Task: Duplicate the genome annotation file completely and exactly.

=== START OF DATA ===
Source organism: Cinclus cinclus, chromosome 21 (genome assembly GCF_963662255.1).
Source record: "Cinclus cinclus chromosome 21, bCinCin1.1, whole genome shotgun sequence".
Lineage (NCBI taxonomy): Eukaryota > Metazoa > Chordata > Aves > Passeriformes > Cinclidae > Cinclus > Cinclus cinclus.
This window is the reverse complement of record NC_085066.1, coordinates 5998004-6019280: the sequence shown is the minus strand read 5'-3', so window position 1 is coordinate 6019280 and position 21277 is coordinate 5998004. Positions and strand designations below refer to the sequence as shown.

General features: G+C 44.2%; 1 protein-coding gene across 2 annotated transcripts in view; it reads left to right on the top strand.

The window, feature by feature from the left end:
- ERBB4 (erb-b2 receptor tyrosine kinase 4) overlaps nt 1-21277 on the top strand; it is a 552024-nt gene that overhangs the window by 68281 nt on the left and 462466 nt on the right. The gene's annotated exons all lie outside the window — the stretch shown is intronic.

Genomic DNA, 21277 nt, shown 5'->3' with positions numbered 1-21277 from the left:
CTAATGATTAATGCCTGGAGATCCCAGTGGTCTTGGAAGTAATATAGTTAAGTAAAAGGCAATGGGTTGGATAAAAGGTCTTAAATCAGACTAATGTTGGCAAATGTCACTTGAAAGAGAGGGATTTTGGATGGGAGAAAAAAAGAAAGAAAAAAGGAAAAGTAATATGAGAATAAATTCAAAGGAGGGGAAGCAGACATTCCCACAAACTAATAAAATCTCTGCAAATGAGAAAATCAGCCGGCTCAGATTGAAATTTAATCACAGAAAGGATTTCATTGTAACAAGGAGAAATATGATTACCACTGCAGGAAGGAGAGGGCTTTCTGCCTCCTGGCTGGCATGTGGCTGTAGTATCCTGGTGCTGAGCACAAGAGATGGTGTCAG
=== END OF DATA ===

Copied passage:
Source organism: Cinclus cinclus, chromosome 21 (genome assembly GCF_963662255.1).
Source record: "Cinclus cinclus chromosome 21, bCinCin1.1, whole genome shotgun sequence".
Lineage (NCBI taxonomy): Eukaryota > Metazoa > Chordata > Aves > Passeriformes > Cinclidae > Cinclus > Cinclus cinclus.
This window is the reverse complement of record NC_085066.1, coordinates 5998004-6019280: the sequence shown is the minus strand read 5'-3', so window position 1 is coordinate 6019280 and position 21277 is coordinate 5998004. Positions and strand designations below refer to the sequence as shown.

General features: G+C 44.2%; 1 protein-coding gene across 2 annotated transcripts in view; it reads left to right on the top strand.

The window, feature by feature from the left end:
- ERBB4 (erb-b2 receptor tyrosine kinase 4) overlaps nt 1-21277 on the top strand; it is a 552024-nt gene that overhangs the window by 68281 nt on the left and 462466 nt on the right. The gene's annotated exons all lie outside the window — the stretch shown is intronic.

Genomic DNA, 21277 nt, shown 5'->3' with positions numbered 1-21277 from the left:
CTAATGATTAATGCCTGGAGATCCCAGTGGTCTTGGAAGTAATATAGTTAAGTAAAAGGCAATGGGTTGGATAAAAGGTCTTAAATCAGACTAATGTTGGCAAATGTCACTTGAAAGAGAGGGATTTTGGATGGGAGAAAAAAAGAAAGAAAAAAGGAAAAGTAATATGAGAATAAATTCAAAGGAGGGGAAGCAGACATTCCCACAAACTAATAAAATCTCTGCAAATGAGAAAATCAGCCGGCTCAGATTGAAATTTAATCACAGAAAGGATTTCATTGTAACAAGGAGAAATATGATTACCACTGCAGGAAGGAGAGGGCTTTCTGCCTCCTGGCTGGCATGTGGCTGTAGTATCCTGGTGCTGAGCACAAGAGATGGTGTCAG